Director: Lee Daniels
Writer: Danny Strong
Based on: Wil Haygood’s article
Cast: Forest Whitaker, Oprah Winfrey, David Oyelowo, Terrence Howard, Cuba Gooding Jr., Lenny Kravitz, Mariah Carey, Alex Pettyfer, Vanessa Redgrave, Robin Williams, John Cusack, James Marsden, Liev Schreiber, Alan Rickman, Jane Fonda, Nelsan Ellis
Cecil Gaines (Forest Whitaker) grew up on a cotton farm where he officially wasn’t a slave anymore but he practically was. When he was old enough, he left there and after a period of hardship was lucky enough to find employment. Bit by bit he works his way up to becoming a butler and finally gets recruited into the White House. But racism is still a major issue.
The Butler has a great cast and the time passes rather quickly when you watch it, but it’s a manipulative film (which I was prepared for and which isn’t generally bad) that is so sweet that it leaves you in desperate need of insulin to manage it. And that was just too much.
If you look at the history The Butler presents, there’s only one conclusion you can draw: race politics used to be really awful and it was a hard struggle that was fought in many ways, but now that Obama is president, it is all over. I wouldn’t have expected that a film by Daniels who cast such a critical eye on the current state of things in Precious, but that’s what we got.
That was also a huge part of my desperate need for insulin after seeing this film. Seriously, a happy end is nice and the movie certainly delivers on that, and they do manage to put you through all the emotions in the world in a short span of time, but with that ending they really overdid it. It probably should carry a warning label for diabetics.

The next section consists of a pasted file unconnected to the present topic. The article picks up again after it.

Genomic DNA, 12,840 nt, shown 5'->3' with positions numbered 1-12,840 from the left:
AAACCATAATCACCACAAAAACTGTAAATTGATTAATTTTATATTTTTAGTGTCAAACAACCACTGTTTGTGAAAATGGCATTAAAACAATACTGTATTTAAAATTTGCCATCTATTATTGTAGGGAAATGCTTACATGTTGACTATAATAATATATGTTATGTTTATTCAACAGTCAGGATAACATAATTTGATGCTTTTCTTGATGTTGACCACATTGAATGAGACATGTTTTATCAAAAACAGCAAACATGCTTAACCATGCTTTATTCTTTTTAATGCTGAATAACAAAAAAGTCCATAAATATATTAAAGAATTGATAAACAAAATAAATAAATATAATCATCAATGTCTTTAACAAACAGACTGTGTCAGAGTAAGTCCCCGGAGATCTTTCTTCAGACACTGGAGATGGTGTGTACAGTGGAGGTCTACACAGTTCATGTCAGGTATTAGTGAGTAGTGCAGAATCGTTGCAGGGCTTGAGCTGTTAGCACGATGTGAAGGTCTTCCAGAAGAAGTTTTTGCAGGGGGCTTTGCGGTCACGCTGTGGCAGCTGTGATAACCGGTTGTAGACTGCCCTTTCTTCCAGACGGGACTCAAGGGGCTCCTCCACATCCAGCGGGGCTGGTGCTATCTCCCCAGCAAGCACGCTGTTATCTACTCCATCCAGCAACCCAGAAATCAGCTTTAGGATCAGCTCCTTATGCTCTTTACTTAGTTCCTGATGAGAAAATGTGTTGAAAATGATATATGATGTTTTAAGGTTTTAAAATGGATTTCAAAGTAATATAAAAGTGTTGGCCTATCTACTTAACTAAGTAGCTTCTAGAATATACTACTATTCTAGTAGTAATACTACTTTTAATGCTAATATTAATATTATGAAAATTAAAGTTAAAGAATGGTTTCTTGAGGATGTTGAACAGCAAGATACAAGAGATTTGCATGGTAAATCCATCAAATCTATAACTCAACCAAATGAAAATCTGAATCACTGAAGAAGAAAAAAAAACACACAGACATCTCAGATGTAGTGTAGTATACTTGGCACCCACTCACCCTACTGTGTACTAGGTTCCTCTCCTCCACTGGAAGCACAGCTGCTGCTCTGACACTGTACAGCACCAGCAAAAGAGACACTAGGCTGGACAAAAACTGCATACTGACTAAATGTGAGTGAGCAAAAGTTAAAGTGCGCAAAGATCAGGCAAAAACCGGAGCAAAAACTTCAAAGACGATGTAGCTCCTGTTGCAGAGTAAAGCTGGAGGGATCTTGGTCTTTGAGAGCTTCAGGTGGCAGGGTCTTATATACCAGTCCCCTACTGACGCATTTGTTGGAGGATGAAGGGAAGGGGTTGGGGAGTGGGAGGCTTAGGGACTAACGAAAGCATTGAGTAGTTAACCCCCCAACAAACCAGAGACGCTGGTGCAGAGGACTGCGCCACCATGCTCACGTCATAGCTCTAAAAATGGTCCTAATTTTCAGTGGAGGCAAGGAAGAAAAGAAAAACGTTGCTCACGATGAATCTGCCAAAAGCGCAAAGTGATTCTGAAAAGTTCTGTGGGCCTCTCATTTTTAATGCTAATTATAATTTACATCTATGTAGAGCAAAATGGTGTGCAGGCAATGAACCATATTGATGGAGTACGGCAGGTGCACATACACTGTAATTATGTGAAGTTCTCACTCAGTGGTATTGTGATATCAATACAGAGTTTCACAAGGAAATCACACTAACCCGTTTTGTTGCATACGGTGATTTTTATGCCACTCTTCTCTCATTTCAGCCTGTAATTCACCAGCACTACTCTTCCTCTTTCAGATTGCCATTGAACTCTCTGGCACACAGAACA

As I said, the cast is great, every single one of them. But I particularly enjoyed David Oylowo (and honestly, I’d rather have seen the film about Louis Gaines, but that’s just me) and of course the various presidential cameos. But I don’t want to take anything away from Forest Whitaker and Oprah Winfrey – they were both fantastic. I also really enjoyed the dynamic between Cecil, Carter (Cuba Gooding Jr.) and James (Lenny Kravitz) and their respective performances.
But in the end the movie can’t hold it together. If they had acknowledged for a second that the USA is far from postracial. If they had held on to a bit more realism instead of playing the emotional fiddle and using the soundtrack (very effectively) to make you sigh along with their sweetness. If they had wanted all those Oscars a little less, it probably would have been a really good film. As is it makes me understand why people hate Forrest Gump.
Summarizing: falls on the wrong side of Oscar baiting.